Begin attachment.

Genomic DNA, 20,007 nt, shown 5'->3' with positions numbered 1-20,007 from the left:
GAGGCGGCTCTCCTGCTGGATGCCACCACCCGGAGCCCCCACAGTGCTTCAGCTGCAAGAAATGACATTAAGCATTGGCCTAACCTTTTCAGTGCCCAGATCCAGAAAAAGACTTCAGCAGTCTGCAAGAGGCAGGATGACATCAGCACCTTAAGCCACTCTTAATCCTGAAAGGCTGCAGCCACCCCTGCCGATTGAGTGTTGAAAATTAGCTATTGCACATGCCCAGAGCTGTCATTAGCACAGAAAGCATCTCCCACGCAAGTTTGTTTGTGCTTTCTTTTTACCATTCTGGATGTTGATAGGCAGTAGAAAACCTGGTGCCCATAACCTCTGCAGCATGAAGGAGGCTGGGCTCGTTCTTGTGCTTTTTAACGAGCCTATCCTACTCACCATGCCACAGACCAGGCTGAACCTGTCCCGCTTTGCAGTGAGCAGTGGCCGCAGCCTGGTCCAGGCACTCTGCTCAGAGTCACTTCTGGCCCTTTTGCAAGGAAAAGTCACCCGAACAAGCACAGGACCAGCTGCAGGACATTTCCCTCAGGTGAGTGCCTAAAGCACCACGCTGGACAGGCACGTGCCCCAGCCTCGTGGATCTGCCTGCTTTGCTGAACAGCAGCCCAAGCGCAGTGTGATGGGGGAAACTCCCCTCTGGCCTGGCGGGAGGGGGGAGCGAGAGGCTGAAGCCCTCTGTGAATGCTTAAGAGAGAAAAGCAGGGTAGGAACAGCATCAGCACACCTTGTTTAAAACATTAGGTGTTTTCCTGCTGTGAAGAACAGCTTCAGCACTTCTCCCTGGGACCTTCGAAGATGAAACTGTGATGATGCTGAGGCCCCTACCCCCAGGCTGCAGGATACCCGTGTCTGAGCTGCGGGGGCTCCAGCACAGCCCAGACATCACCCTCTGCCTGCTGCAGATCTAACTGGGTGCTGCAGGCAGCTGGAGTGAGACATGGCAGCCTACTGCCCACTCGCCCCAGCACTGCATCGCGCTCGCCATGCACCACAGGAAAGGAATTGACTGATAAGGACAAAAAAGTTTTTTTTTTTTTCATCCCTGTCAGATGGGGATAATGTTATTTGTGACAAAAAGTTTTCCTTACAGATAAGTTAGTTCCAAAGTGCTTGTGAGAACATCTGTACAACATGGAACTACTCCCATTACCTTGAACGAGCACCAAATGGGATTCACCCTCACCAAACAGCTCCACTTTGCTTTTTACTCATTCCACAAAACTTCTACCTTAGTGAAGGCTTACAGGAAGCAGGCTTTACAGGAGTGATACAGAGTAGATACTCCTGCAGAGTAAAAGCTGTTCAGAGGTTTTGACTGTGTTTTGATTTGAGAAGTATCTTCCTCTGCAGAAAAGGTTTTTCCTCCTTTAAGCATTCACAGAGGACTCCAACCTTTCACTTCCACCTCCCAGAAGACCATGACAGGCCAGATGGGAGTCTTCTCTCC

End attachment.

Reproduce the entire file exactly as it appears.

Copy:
Genomic DNA, 20,007 nt, shown 5'->3' with positions numbered 1-20,007 from the left:
GAGGCGGCTCTCCTGCTGGATGCCACCACCCGGAGCCCCCACAGTGCTTCAGCTGCAAGAAATGACATTAAGCATTGGCCTAACCTTTTCAGTGCCCAGATCCAGAAAAAGACTTCAGCAGTCTGCAAGAGGCAGGATGACATCAGCACCTTAAGCCACTCTTAATCCTGAAAGGCTGCAGCCACCCCTGCCGATTGAGTGTTGAAAATTAGCTATTGCACATGCCCAGAGCTGTCATTAGCACAGAAAGCATCTCCCACGCAAGTTTGTTTGTGCTTTCTTTTTACCATTCTGGATGTTGATAGGCAGTAGAAAACCTGGTGCCCATAACCTCTGCAGCATGAAGGAGGCTGGGCTCGTTCTTGTGCTTTTTAACGAGCCTATCCTACTCACCATGCCACAGACCAGGCTGAACCTGTCCCGCTTTGCAGTGAGCAGTGGCCGCAGCCTGGTCCAGGCACTCTGCTCAGAGTCACTTCTGGCCCTTTTGCAAGGAAAAGTCACCCGAACAAGCACAGGACCAGCTGCAGGACATTTCCCTCAGGTGAGTGCCTAAAGCACCACGCTGGACAGGCACGTGCCCCAGCCTCGTGGATCTGCCTGCTTTGCTGAACAGCAGCCCAAGCGCAGTGTGATGGGGGAAACTCCCCTCTGGCCTGGCGGGAGGGGGGAGCGAGAGGCTGAAGCCCTCTGTGAATGCTTAAGAGAGAAAAGCAGGGTAGGAACAGCATCAGCACACCTTGTTTAAAACATTAGGTGTTTTCCTGCTGTGAAGAACAGCTTCAGCACTTCTCCCTGGGACCTTCGAAGATGAAACTGTGATGATGCTGAGGCCCCTACCCCCAGGCTGCAGGATACCCGTGTCTGAGCTGCGGGGGCTCCAGCACAGCCCAGACATCACCCTCTGCCTGCTGCAGATCTAACTGGGTGCTGCAGGCAGCTGGAGTGAGACATGGCAGCCTACTGCCCACTCGCCCCAGCACTGCATCGCGCTCGCCATGCACCACAGGAAAGGAATTGACTGATAAGGACAAAAAAGTTTTTTTTTTTTTCATCCCTGTCAGATGGGGATAATGTTATTTGTGACAAAAAGTTTTCCTTACAGATAAGTTAGTTCCAAAGTGCTTGTGAGAACATCTGTACAACATGGAACTACTCCCATTACCTTGAACGAGCACCAAATGGGATTCACCCTCACCAAACAGCTCCACTTTGCTTTTTACTCATTCCACAAAACTTCTACCTTAGTGAAGGCTTACAGGAAGCAGGCTTTACAGGAGTGATACAGAGTAGATACTCCTGCAGAGTAAAAGCTGTTCAGAGGTTTTGACTGTGTTTTGATTTGAGAAGTATCTTCCTCTGCAGAAAAGGTTTTTCCTCCTTTAAGCATTCACAGAGGACTCCAACCTTTCACTTCCACCTCCCAGAAGACCATGACAGGCCAGATGGGAGTCTTCTCTCC